Home Health

A Freudian Snuggle Session: All About Cuddle Therapy

couple cuddle

Life is emotionally hard, and sometimes all you need is someone to hug, or better yet, cuddle with to get you through it all. You know, someone to cozy up to, close your eyes, and exchange body heat and platonic care and concern for each other. Unfortunately, this resource isn’t readily available to all of us—even people who have a qualifying significant other can’t always get the cuddles they need. That’s why there are cuddle therapists, trained cuddle professionals.

What is a Cuddle Therapist?

Cuddle therapy isn’t new, but it certainly hasn’t been around that long. Its specific audience also makes it less known than other touch therapy practices like massage therapy. Despite its limited appeal, the quirky nature of the practice has resulted in increased attention over the years.

In a basic sense, cuddle therapy is a nonsexual physical intimacy service. It is a holistic treatment for loneliness, stress, anxiety, touch deprivation, and other turbulent emotions. You know how there is dog therapy for stressed-out college students during finals? This is like that, except with people (and obviously, you don’t play with them like a dog).

How Does Cuddle Therapy Work?

A typical session would involve a meeting before the cuddle session begins between the therapist and the client. They would discuss any hesitations, anything that makes them uncomfortable, etc. Once specific guidelines and boundaries are set, and the client discusses how they would like to be cuddled, the cuddling begins! During the session, there could be music, talking, silence, or all three, and the therapist is there to hold and listen. Sessions could last anywhere between 30 minutes to two hours, and some cuddle clinics offer virtual cuddling sessions.

Virtual Cuddling Sessions

Strange to think about, I know. Touch therapy you would expect to be touch—how else could it work? Well, it does, somehow. 

Virtual cuddling therapy is more of a mental cuddling, offering companionship and traditional therapy and stress management techniques. A client may experience guided meditation, deep breathing, active listening, experience exchange, and consent training. Virtual is a great option for those who cannot leave their homes or dislike physical touch.

The idea of virtual cuddling, though weird now, holds a lot of promise for the future. Who knows what virtual cuddle therapy solutions the world of VR will come up with?

What’s the Science Behind Cuddle Therapy?

Cuddle therapy is technically a form of touch therapy, so there is quite a bit of science to back the practice up.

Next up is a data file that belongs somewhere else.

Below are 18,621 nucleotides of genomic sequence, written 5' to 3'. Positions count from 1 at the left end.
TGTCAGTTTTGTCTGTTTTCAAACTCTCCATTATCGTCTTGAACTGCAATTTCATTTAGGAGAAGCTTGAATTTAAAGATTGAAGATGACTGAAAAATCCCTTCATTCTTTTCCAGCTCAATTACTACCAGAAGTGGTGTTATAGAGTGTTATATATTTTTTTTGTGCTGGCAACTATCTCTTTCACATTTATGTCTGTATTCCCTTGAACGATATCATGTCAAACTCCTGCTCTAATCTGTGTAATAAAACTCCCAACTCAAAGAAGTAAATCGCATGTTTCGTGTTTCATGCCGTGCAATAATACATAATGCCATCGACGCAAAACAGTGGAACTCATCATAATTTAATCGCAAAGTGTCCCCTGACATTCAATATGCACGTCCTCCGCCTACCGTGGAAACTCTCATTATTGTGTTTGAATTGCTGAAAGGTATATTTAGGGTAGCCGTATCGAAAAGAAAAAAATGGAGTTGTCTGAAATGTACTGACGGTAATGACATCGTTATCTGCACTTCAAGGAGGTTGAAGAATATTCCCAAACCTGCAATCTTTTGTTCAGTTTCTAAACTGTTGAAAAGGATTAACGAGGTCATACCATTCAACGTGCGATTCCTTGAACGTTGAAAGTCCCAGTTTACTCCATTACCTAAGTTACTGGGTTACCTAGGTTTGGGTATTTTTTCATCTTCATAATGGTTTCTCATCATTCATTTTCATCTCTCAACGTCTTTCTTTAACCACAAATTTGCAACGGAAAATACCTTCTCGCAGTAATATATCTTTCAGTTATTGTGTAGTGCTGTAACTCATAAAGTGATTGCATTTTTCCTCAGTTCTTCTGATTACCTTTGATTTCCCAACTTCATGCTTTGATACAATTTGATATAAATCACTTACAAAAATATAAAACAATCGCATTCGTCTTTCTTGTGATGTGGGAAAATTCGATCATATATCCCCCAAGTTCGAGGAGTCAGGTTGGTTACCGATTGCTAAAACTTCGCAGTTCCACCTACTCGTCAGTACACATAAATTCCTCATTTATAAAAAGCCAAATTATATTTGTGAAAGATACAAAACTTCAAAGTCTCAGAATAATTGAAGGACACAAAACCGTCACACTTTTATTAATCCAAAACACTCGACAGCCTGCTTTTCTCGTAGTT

Touch therapy operates on the idea that physical touch activates the orbitofrontal cortex. This part of the brain sits right between the eyes (orbits, being your eyes; frontal being the front part of your brain). The orbitofrontal cortex plays a major role in social-emotional behavior. It is also linked to feelings of reward and compassion. 

Even a simple touch can activate this part of the brain and ultimately increase the positive outcomes of certain situations. For instance, Tiffany Field, Director of the Touch Therapy Institute, found that, unlike the stigma that surrounds autistic children and touch, they enjoy being massaged. Another study conducted at UC Berkeley showed that a teacher’s eye contact and a friendly pat on the back can boost student participation rates.

Touch therapy also increases the body’s production of oxytocin and dopamine. These hormones help with cognitive function, relaxation, focus and attention, memory, and social bonding. 

Benefits of Cuddle Therapy

That said, the benefits of cuddle therapy are many.

  • Aids in pain management
  • Helps sleep for those with insomnia
  • Improve immune system and heart health
  • Lower cortisol levels. Cortisol is the hormone responsible for stress
  • Restore a feeling of connection to the world around you

Of course, the results of cuddle therapy depend on the person. A) not everyone will enjoy it simply because not everyone is a “toucher,” and B) physiological responses to touch hinge on pre-existing conditions, mentality, experience, etc.

Only if You’re Comfortable

Cuddle therapy is not for everyone, but you shouldn’t rule it out entirely. Even if your physical space bubble is small, this is still a form of professional touch therapy. A therapist will do all they can to make you feel comfortable during your snuggle. And hey, maybe you’ll walk out of their office feeling a little more right with the world! Or you can still avoid it altogether—the only good touch therapy is consensual.